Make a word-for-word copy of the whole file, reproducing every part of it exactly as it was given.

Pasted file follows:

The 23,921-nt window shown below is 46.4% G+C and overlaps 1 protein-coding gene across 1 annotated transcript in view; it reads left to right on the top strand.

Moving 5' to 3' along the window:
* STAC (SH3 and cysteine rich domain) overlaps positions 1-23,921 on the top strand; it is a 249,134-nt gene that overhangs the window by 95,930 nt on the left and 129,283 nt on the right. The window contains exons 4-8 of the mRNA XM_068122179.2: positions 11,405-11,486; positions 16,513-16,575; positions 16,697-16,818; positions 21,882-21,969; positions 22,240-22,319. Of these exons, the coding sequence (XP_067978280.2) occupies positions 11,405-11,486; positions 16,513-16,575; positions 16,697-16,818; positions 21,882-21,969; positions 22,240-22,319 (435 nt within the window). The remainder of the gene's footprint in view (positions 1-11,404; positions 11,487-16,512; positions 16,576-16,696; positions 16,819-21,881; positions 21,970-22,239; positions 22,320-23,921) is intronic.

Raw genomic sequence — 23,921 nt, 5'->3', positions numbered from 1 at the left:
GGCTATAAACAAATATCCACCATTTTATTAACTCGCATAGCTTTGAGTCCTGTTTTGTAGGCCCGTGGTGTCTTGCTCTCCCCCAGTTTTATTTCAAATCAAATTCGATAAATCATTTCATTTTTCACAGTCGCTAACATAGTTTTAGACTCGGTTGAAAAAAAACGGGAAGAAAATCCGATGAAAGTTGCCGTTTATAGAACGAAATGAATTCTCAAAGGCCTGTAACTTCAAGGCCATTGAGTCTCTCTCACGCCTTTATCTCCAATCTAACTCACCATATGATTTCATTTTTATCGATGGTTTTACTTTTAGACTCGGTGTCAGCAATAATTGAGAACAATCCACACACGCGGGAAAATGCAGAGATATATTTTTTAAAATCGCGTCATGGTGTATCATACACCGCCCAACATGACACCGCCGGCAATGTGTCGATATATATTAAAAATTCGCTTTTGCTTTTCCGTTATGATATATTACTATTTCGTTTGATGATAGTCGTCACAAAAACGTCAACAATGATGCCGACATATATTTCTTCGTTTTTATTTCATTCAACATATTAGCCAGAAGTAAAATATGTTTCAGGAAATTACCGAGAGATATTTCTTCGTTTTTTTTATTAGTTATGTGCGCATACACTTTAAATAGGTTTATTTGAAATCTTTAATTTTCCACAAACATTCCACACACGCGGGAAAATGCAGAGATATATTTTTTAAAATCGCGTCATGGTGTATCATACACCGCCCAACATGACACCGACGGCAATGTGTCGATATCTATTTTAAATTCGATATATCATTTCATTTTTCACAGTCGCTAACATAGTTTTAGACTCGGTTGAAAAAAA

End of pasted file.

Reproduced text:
The 23,921-nt window shown below is 46.4% G+C and overlaps 1 protein-coding gene across 1 annotated transcript in view; it reads left to right on the top strand.

Moving 5' to 3' along the window:
* STAC (SH3 and cysteine rich domain) overlaps positions 1-23,921 on the top strand; it is a 249,134-nt gene that overhangs the window by 95,930 nt on the left and 129,283 nt on the right. The window contains exons 4-8 of the mRNA XM_068122179.2: positions 11,405-11,486; positions 16,513-16,575; positions 16,697-16,818; positions 21,882-21,969; positions 22,240-22,319. Of these exons, the coding sequence (XP_067978280.2) occupies positions 11,405-11,486; positions 16,513-16,575; positions 16,697-16,818; positions 21,882-21,969; positions 22,240-22,319 (435 nt within the window). The remainder of the gene's footprint in view (positions 1-11,404; positions 11,487-16,512; positions 16,576-16,696; positions 16,819-21,881; positions 21,970-22,239; positions 22,320-23,921) is intronic.

Raw genomic sequence — 23,921 nt, 5'->3', positions numbered from 1 at the left:
GGCTATAAACAAATATCCACCATTTTATTAACTCGCATAGCTTTGAGTCCTGTTTTGTAGGCCCGTGGTGTCTTGCTCTCCCCCAGTTTTATTTCAAATCAAATTCGATAAATCATTTCATTTTTCACAGTCGCTAACATAGTTTTAGACTCGGTTGAAAAAAAACGGGAAGAAAATCCGATGAAAGTTGCCGTTTATAGAACGAAATGAATTCTCAAAGGCCTGTAACTTCAAGGCCATTGAGTCTCTCTCACGCCTTTATCTCCAATCTAACTCACCATATGATTTCATTTTTATCGATGGTTTTACTTTTAGACTCGGTGTCAGCAATAATTGAGAACAATCCACACACGCGGGAAAATGCAGAGATATATTTTTTAAAATCGCGTCATGGTGTATCATACACCGCCCAACATGACACCGCCGGCAATGTGTCGATATATATTAAAAATTCGCTTTTGCTTTTCCGTTATGATATATTACTATTTCGTTTGATGATAGTCGTCACAAAAACGTCAACAATGATGCCGACATATATTTCTTCGTTTTTATTTCATTCAACATATTAGCCAGAAGTAAAATATGTTTCAGGAAATTACCGAGAGATATTTCTTCGTTTTTTTTATTAGTTATGTGCGCATACACTTTAAATAGGTTTATTTGAAATCTTTAATTTTCCACAAACATTCCACACACGCGGGAAAATGCAGAGATATATTTTTTAAAATCGCGTCATGGTGTATCATACACCGCCCAACATGACACCGACGGCAATGTGTCGATATCTATTTTAAATTCGATATATCATTTCATTTTTCACAGTCGCTAACATAGTTTTAGACTCGGTTGAAAAAAA